(Suggested age range: 3 – 1st grade)

I have to take a stack of books back to the library tomorrow, and as I was putting them in the car, I ran across this one. I read it several weeks ago, not long after St. Patrick’s Day, but just never got around to posting any comments.

To be honest, I tend to really like dePaola’s books, but this one was just okay. The illustrations are his usual delightful, colorful, homespun style, but the story didn’t charm me.

Jamie O’Rourke is lazy, period. His wife does all the work around the house and in the garden until she hurts her back and is laid up. Jamie is sure he’ll starve to death with his wife unable to get out of bed. Instead he stumbles across a leprechaun and catches him. The leprechaun talks Jamie out of taking the gold, and instead gives him a seed that is guaranteed to grow into the biggest potato in the world, which it does. Too big. The next spring when Jamie threatens to plant an eye he saved from the giant potato, the villagers all protest.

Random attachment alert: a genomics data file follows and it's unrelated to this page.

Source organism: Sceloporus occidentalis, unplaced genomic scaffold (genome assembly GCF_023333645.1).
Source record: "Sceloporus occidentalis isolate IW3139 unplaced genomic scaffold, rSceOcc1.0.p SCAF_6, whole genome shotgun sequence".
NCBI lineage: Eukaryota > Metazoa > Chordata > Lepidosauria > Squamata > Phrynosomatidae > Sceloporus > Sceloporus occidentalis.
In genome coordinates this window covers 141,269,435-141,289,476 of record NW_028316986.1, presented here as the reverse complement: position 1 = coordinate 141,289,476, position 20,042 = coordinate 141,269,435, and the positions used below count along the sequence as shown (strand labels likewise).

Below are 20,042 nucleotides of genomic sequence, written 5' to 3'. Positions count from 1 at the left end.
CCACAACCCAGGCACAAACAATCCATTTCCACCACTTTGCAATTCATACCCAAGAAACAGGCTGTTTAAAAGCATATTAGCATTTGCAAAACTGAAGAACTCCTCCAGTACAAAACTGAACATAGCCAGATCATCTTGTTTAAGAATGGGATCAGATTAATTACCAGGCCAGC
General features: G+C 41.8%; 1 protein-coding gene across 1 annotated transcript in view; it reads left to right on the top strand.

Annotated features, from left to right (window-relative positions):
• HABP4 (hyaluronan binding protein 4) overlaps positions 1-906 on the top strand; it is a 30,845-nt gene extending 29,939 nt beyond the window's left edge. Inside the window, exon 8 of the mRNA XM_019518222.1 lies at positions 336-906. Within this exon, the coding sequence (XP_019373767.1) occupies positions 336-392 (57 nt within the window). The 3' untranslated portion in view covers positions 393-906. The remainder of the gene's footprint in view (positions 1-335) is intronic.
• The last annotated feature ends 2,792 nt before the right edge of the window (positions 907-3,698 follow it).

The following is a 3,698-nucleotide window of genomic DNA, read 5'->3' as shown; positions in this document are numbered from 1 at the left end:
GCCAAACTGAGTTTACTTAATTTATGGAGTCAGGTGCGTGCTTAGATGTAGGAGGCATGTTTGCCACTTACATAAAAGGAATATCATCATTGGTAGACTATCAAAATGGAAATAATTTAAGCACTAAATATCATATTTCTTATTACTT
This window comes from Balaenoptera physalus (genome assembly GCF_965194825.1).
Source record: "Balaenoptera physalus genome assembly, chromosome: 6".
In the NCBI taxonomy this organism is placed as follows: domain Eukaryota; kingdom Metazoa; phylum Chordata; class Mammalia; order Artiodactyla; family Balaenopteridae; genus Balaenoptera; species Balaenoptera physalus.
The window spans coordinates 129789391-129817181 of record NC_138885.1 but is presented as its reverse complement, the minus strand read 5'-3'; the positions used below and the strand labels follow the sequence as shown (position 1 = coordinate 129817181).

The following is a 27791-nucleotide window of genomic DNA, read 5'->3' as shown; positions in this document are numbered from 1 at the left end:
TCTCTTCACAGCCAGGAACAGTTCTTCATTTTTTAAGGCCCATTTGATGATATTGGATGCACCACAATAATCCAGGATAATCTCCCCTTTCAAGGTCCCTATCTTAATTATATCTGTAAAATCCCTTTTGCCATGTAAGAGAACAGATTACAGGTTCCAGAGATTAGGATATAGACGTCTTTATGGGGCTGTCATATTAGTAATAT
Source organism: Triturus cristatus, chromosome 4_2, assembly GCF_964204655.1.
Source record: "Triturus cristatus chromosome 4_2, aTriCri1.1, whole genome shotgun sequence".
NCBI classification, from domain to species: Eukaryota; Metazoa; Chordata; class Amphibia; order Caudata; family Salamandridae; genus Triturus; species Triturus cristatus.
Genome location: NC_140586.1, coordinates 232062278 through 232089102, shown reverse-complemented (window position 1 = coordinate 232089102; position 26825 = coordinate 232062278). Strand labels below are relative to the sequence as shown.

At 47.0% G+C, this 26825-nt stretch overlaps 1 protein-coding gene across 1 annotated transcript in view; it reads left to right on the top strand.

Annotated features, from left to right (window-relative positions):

“Oh, no!” the villagers all cried. “If you promise not to plant it, Jamie, we’ll promise before St. Patrick and all the saints to see that you and Eileen always have plenty to cook and eat. We don’t want another giant pratie around here.”

Jamie smiled and agreed. What a perfect life for a lazy man!

The book is comical, with the giant potato pushing up the house and all the folks cutting off big pieces to take home, but it’s unusual that Jamie’s laziness seems to be rewarded. All the town provides food for him and his wife from then on. He never learns the value of work or planning. Of course, I’m happy for the wife. Turns out marrying Jamie worked out to her benefit after all, which had seemed doubtful.

Jamie O’Rourke
First published 1992
32 pages

2½ out of 5 stars

Purchase at Amazon.

I borrowed my copy from the library and the above is my honest opinion.

Leave a Reply

Your email address will not be published. Required fields are marked *

This site uses Akismet to reduce spam. Learn how your comment data is processed.